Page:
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RULING AGAINST LIABILITY INSURER IN SAN DIEGO MAY AFFECT POLICIES Unhappy with your professional liability insurance? You might be interested in a recent Southern California ruling, then. San Diego attorney Kenneth Sigelman sued his insurance provider, Lawyers’ Mutual Insurance Co., to prevent it from making him reimburse up to $1.2 million in settlement and defense costs paid out on his behalf over the last few years. Last week, Sigelman’s lawyer, Guy Kornblum, won a ruling in San Diego that he said will inevitably force Lawyers’ Mutual to revise a standard contract used by many California lawyers. “They’ve been using the same policy for 20 years,” said Kornblum, who heads San Francisco’s Guy Kornblum & Associates. Sigelman’s case was over a claims-made policy, a type that generally covers claims made against a policyholder during a given period of time � no matter when the trigger incident occurred. On Jan. 31, a San Diego County Superior Court judge ruled that part of Sigelman’s claims-made policy is ambiguous because the fine print lays out exclusions that suggest the agreement is of a different nature altogether, one that only covers incidents that occurred while the contract was in effect. That type of agreement would be known as an occurrence policy. The San Diego court found that the disputed insurance policy “is not sufficiently conspicuous, plain and clear to be enforceable,” according to a court transcript (.pdf). Defense lawyer Kenneth Katel, a Los Angeles partner at Musick, Peeler & Garrett, said it’s too early to say how Lawyers’ Mutual will change its insurance policy � if at all � or if the company will appeal. But even if other lawyers don’t benefit, it was a much-needed break for Sigelman, who was sued twice for malpractice in recent years. One of Sigelman’s insurance claims arose from a situation a trial court judge aptly described as a “horror story,” according to the First District Court of Appeal’s published decision in Duran v. St. Luke’s Hospital, 114 Cal.App.4th 457. Sigelman was sued by a client because he failed to file a complaint before the statute of limitations ran out for medical malpractice that allegedly caused the death of an infant child. In fact, Sigelman sent in the complaint, according to Duran. But because he underpaid the filing fee by $3, the case was never properly filed and was later dismissed by a San Francisco Superior Court judge.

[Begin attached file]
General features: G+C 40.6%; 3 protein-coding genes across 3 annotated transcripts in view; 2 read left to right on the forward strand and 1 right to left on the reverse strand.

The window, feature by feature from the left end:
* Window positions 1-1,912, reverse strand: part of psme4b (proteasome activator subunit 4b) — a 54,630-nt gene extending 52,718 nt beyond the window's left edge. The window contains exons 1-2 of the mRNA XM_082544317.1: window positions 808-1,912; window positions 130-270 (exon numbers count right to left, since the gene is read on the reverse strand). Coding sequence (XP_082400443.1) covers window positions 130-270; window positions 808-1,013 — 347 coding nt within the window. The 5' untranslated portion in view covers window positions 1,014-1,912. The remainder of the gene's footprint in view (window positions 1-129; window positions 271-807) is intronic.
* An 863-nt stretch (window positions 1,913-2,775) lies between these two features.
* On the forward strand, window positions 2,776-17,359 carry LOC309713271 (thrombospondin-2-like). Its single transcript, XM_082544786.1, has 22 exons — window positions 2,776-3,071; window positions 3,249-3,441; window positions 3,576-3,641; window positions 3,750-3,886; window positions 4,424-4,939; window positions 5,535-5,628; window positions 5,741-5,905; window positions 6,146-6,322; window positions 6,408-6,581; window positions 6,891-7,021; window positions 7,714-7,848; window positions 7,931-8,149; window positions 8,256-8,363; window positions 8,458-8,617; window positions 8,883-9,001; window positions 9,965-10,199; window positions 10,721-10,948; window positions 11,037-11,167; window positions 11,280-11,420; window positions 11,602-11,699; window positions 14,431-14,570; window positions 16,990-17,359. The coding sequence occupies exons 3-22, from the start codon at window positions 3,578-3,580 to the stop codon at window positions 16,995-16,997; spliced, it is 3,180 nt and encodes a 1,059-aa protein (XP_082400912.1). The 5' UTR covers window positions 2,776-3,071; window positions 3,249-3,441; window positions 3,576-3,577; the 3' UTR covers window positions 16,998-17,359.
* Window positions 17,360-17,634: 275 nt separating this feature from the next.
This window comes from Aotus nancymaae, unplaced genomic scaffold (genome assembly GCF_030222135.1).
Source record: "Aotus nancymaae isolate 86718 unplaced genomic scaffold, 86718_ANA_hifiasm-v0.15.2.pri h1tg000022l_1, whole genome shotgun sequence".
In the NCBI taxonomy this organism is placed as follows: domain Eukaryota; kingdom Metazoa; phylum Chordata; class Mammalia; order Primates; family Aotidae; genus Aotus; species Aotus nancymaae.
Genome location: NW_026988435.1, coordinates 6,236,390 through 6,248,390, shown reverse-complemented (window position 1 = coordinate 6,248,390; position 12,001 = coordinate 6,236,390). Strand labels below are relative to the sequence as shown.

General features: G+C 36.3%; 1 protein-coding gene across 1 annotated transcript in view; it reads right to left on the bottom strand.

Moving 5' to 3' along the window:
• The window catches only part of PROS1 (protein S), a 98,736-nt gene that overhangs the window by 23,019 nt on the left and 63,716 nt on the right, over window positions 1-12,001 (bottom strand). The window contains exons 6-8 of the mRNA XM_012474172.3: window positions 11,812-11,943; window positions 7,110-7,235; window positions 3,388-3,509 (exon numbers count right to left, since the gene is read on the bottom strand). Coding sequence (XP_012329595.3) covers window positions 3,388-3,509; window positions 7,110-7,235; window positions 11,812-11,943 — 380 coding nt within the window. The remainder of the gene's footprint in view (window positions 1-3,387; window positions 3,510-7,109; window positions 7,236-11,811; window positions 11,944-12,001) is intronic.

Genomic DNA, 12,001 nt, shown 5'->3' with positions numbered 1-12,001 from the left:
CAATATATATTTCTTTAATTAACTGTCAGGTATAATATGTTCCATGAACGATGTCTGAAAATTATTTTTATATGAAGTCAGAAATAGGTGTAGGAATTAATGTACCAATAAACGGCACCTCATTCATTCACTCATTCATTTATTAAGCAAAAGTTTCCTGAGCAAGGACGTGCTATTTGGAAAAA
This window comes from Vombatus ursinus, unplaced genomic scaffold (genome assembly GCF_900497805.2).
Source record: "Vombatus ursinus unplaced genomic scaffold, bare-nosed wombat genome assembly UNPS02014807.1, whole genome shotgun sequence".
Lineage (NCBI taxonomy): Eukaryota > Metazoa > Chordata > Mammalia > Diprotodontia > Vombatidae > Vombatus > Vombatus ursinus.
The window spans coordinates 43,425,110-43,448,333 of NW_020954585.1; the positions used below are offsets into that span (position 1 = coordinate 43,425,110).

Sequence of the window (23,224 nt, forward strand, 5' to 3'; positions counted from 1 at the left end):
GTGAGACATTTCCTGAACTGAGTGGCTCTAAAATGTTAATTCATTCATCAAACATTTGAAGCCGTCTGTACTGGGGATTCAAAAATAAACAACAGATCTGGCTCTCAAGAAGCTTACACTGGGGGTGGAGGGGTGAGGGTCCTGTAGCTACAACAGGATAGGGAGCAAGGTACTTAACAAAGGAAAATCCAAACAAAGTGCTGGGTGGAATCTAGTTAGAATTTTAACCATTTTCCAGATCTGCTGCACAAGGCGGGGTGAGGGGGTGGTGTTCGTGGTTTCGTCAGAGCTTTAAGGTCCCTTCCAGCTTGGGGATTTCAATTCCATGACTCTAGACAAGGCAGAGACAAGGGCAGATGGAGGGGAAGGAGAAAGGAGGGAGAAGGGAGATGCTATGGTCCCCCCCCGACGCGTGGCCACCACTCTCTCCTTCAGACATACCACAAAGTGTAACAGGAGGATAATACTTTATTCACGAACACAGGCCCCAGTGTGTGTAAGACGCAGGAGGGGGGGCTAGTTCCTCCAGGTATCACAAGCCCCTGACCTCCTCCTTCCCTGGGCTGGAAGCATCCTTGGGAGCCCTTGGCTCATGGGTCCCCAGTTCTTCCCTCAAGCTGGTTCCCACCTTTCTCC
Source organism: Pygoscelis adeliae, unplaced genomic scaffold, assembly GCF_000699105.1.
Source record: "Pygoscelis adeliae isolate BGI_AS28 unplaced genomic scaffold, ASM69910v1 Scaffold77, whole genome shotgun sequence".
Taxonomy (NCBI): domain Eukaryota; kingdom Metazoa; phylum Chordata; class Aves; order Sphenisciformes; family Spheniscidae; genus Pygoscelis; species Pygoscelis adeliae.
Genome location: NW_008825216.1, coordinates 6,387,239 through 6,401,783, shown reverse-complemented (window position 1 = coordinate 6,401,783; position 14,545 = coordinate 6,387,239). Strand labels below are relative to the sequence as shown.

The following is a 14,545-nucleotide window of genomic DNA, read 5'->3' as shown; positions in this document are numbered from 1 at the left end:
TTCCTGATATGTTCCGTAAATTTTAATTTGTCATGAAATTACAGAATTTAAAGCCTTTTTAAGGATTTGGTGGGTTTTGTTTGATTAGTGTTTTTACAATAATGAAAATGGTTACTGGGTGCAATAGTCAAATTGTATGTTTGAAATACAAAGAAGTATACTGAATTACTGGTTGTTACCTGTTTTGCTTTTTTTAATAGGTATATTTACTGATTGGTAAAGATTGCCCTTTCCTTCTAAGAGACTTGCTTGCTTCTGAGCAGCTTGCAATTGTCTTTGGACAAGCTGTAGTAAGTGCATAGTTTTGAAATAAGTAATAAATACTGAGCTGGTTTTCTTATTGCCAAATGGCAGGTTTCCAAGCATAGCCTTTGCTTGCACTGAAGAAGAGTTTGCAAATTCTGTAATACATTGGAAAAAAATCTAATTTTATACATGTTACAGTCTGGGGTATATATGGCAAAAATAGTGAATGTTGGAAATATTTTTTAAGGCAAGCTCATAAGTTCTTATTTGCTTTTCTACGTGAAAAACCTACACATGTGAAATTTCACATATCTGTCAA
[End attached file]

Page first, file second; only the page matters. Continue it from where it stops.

Matthew Hirsch

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